Published: 1st July 1995
“Twenty-five years ago, HLA-B27 was recognized as a new HLA specificity.
It is present throughout Eurasia but is virtually absent among the genetically unmixed native populations of South America, the Bantus and Sans (Bushmen) of equatorial and southern Africa, and the aborigines of Australia.
B27 is a serologically determined specificity that encompasses nine different allotypes (subtypes), B*2701 to B*2709.
Ankylosing spondylitis or related spondyloarthropathies thus far have been documented in individuals with any of the following five subtypes: B*2701, B*2702, B*2704, B*2705, or B*2707”
Please note: I do not have access to the full paper, however the authors of the following paper: ‘Prevalence of HLA-B27 in the New Zealand Population: Effect of Age and Ethnicity’ provide an excellent summary of some of the key findings.
What follows are their words:
They note that:
“The association of HLAB-27 within the broader group of spondyloarthropathies (SpA) varies significantly, ranging from <50% in psoriatic, enteropathic, and inflammatory bowel disease-associated SpA, to 80% in reactive arthritis, to >95% in AS.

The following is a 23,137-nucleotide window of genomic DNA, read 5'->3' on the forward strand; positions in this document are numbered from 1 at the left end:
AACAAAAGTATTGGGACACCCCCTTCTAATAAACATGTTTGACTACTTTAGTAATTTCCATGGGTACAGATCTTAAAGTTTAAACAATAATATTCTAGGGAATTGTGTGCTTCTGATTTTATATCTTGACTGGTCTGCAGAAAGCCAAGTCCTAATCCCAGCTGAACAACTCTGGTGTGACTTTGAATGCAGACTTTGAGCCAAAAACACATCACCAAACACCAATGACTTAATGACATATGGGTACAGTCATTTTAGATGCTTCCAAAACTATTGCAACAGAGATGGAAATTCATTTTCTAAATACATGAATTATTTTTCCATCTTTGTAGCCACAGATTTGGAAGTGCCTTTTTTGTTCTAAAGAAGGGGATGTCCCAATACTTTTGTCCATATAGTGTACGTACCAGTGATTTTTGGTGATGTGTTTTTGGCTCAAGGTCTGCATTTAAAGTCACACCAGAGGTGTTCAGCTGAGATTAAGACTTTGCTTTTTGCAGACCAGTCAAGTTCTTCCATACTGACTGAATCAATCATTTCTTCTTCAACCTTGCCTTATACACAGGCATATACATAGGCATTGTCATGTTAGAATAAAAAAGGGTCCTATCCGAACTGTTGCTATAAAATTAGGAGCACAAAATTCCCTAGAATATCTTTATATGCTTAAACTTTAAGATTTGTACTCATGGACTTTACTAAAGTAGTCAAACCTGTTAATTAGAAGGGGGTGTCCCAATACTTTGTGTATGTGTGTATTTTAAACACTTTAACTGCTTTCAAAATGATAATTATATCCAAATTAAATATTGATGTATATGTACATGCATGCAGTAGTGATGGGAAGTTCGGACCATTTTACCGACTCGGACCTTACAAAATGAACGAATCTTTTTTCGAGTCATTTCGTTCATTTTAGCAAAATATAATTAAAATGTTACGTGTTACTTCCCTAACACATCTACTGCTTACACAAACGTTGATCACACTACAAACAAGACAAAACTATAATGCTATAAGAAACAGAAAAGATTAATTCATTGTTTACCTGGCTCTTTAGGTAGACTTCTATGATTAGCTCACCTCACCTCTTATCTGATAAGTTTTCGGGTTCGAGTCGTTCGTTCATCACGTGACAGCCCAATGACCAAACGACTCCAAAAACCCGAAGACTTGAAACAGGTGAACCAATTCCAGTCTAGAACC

The frequency of the HLA-B27 allele also varies widely across populations. Both a north–south gradient and an east–west gradient have been observed for HLA-B27 prevalence in the Northern Hemisphere.
It is hypothesised that these gradients result from the negative selection pressure exerted by malaria.
In regions where malaria is endemic, the prevalence of HLAB-27 is low, and vice versa.
HLA-B27 is highly prevalent in Northern Eurasia and North America, with 10 to 16% of Norwegians, Swedes and Icelanders and 25 to 50% of Inuit, Yupik and Indigenous Northern Americans (for example, Haida and Bella Coola) carrying this allele.
HLA-B27 prevalence decreases to 9.5% in the United Kingdom, and further decreases to 2 to 6% in Mediterranean regions.
In a similar manner, HLA-B27 prevalence decreases from west to east.
In Southeast Asia prevalence of HLA-B27 can exceed 12%, but in mainland China the range is between 2 and 6%. HLA-B27 prevalence also varies significantly within the Pacific Islands. In Melanesia the prevalence is high, whereas HLA-B27 is uncommon in Micronesia and absent in unmixed native populations of Southeast Polynesia.”